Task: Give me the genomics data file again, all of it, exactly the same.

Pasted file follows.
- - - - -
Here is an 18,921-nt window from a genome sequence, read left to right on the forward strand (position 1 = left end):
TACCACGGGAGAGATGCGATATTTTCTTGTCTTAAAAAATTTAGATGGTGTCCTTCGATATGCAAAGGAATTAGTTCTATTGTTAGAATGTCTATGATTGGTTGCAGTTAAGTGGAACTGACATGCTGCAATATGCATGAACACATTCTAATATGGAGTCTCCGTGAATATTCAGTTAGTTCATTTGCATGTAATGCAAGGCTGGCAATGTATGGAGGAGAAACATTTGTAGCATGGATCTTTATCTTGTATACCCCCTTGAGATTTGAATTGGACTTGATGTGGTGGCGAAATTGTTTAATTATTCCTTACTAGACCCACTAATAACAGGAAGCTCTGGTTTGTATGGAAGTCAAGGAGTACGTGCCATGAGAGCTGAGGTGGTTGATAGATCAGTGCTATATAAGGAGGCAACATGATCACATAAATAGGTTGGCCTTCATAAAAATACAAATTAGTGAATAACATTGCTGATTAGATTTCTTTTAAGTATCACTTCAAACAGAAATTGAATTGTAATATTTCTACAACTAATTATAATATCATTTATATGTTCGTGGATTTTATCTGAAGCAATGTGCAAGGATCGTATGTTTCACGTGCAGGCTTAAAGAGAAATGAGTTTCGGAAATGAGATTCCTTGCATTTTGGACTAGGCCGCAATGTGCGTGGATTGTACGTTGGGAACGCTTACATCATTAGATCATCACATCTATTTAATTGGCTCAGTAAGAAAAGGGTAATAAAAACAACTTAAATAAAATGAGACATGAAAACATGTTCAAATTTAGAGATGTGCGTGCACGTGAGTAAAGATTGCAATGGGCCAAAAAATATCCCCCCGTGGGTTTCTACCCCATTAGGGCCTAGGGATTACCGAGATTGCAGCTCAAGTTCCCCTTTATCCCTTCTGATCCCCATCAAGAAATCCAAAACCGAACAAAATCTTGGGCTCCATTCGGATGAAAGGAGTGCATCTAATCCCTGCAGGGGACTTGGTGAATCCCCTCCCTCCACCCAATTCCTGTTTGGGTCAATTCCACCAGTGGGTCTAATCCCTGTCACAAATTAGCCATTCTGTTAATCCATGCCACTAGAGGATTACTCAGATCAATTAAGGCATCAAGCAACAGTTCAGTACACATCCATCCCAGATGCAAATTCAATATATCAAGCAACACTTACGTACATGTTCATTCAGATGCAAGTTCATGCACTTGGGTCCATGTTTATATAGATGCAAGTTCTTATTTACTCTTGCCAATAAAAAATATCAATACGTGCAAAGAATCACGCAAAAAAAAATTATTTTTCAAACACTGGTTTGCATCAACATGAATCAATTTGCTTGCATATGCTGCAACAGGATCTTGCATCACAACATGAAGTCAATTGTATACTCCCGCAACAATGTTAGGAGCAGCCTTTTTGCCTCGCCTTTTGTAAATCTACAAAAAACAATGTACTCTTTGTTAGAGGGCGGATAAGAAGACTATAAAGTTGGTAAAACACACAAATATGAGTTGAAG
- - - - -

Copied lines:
Here is an 18,921-nt window from a genome sequence, read left to right on the forward strand (position 1 = left end):
TACCACGGGAGAGATGCGATATTTTCTTGTCTTAAAAAATTTAGATGGTGTCCTTCGATATGCAAAGGAATTAGTTCTATTGTTAGAATGTCTATGATTGGTTGCAGTTAAGTGGAACTGACATGCTGCAATATGCATGAACACATTCTAATATGGAGTCTCCGTGAATATTCAGTTAGTTCATTTGCATGTAATGCAAGGCTGGCAATGTATGGAGGAGAAACATTTGTAGCATGGATCTTTATCTTGTATACCCCCTTGAGATTTGAATTGGACTTGATGTGGTGGCGAAATTGTTTAATTATTCCTTACTAGACCCACTAATAACAGGAAGCTCTGGTTTGTATGGAAGTCAAGGAGTACGTGCCATGAGAGCTGAGGTGGTTGATAGATCAGTGCTATATAAGGAGGCAACATGATCACATAAATAGGTTGGCCTTCATAAAAATACAAATTAGTGAATAACATTGCTGATTAGATTTCTTTTAAGTATCACTTCAAACAGAAATTGAATTGTAATATTTCTACAACTAATTATAATATCATTTATATGTTCGTGGATTTTATCTGAAGCAATGTGCAAGGATCGTATGTTTCACGTGCAGGCTTAAAGAGAAATGAGTTTCGGAAATGAGATTCCTTGCATTTTGGACTAGGCCGCAATGTGCGTGGATTGTACGTTGGGAACGCTTACATCATTAGATCATCACATCTATTTAATTGGCTCAGTAAGAAAAGGGTAATAAAAACAACTTAAATAAAATGAGACATGAAAACATGTTCAAATTTAGAGATGTGCGTGCACGTGAGTAAAGATTGCAATGGGCCAAAAAATATCCCCCCGTGGGTTTCTACCCCATTAGGGCCTAGGGATTACCGAGATTGCAGCTCAAGTTCCCCTTTATCCCTTCTGATCCCCATCAAGAAATCCAAAACCGAACAAAATCTTGGGCTCCATTCGGATGAAAGGAGTGCATCTAATCCCTGCAGGGGACTTGGTGAATCCCCTCCCTCCACCCAATTCCTGTTTGGGTCAATTCCACCAGTGGGTCTAATCCCTGTCACAAATTAGCCATTCTGTTAATCCATGCCACTAGAGGATTACTCAGATCAATTAAGGCATCAAGCAACAGTTCAGTACACATCCATCCCAGATGCAAATTCAATATATCAAGCAACACTTACGTACATGTTCATTCAGATGCAAGTTCATGCACTTGGGTCCATGTTTATATAGATGCAAGTTCTTATTTACTCTTGCCAATAAAAAATATCAATACGTGCAAAGAATCACGCAAAAAAAAATTATTTTTCAAACACTGGTTTGCATCAACATGAATCAATTTGCTTGCATATGCTGCAACAGGATCTTGCATCACAACATGAAGTCAATTGTATACTCCCGCAACAATGTTAGGAGCAGCCTTTTTGCCTCGCCTTTTGTAAATCTACAAAAAACAATGTACTCTTTGTTAGAGGGCGGATAAGAAGACTATAAAGTTGGTAAAACACACAAATATGAGTTGAAG